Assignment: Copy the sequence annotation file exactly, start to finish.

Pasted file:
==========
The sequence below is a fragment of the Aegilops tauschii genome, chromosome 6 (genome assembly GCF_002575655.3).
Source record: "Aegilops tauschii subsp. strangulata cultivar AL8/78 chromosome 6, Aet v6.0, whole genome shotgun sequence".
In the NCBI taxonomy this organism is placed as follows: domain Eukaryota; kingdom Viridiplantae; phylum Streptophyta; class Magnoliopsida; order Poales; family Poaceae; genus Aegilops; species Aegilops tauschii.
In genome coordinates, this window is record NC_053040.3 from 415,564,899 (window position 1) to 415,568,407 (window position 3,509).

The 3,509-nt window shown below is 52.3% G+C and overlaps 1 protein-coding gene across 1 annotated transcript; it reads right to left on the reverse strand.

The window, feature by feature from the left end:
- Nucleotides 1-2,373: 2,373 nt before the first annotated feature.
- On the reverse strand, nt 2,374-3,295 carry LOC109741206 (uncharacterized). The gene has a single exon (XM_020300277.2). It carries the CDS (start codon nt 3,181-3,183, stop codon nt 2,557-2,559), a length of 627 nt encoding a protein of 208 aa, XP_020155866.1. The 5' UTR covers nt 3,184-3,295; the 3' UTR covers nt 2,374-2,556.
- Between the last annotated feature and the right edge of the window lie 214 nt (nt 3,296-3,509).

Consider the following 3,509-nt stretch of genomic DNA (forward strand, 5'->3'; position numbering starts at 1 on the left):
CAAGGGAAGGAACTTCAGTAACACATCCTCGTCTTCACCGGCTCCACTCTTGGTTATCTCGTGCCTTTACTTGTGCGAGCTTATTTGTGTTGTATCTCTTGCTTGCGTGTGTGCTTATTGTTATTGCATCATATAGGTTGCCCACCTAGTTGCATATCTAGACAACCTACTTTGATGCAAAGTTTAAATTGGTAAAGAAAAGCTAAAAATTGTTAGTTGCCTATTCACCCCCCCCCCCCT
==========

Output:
The sequence below is a fragment of the Aegilops tauschii genome, chromosome 6 (genome assembly GCF_002575655.3).
Source record: "Aegilops tauschii subsp. strangulata cultivar AL8/78 chromosome 6, Aet v6.0, whole genome shotgun sequence".
In the NCBI taxonomy this organism is placed as follows: domain Eukaryota; kingdom Viridiplantae; phylum Streptophyta; class Magnoliopsida; order Poales; family Poaceae; genus Aegilops; species Aegilops tauschii.
In genome coordinates, this window is record NC_053040.3 from 415,564,899 (window position 1) to 415,568,407 (window position 3,509).

The 3,509-nt window shown below is 52.3% G+C and overlaps 1 protein-coding gene across 1 annotated transcript; it reads right to left on the reverse strand.

The window, feature by feature from the left end:
- Nucleotides 1-2,373: 2,373 nt before the first annotated feature.
- On the reverse strand, nt 2,374-3,295 carry LOC109741206 (uncharacterized). The gene has a single exon (XM_020300277.2). It carries the CDS (start codon nt 3,181-3,183, stop codon nt 2,557-2,559), a length of 627 nt encoding a protein of 208 aa, XP_020155866.1. The 5' UTR covers nt 3,184-3,295; the 3' UTR covers nt 2,374-2,556.
- Between the last annotated feature and the right edge of the window lie 214 nt (nt 3,296-3,509).

Consider the following 3,509-nt stretch of genomic DNA (forward strand, 5'->3'; position numbering starts at 1 on the left):
CAAGGGAAGGAACTTCAGTAACACATCCTCGTCTTCACCGGCTCCACTCTTGGTTATCTCGTGCCTTTACTTGTGCGAGCTTATTTGTGTTGTATCTCTTGCTTGCGTGTGTGCTTATTGTTATTGCATCATATAGGTTGCCCACCTAGTTGCATATCTAGACAACCTACTTTGATGCAAAGTTTAAATTGGTAAAGAAAAGCTAAAAATTGTTAGTTGCCTATTCACCCCCCCCCCCCT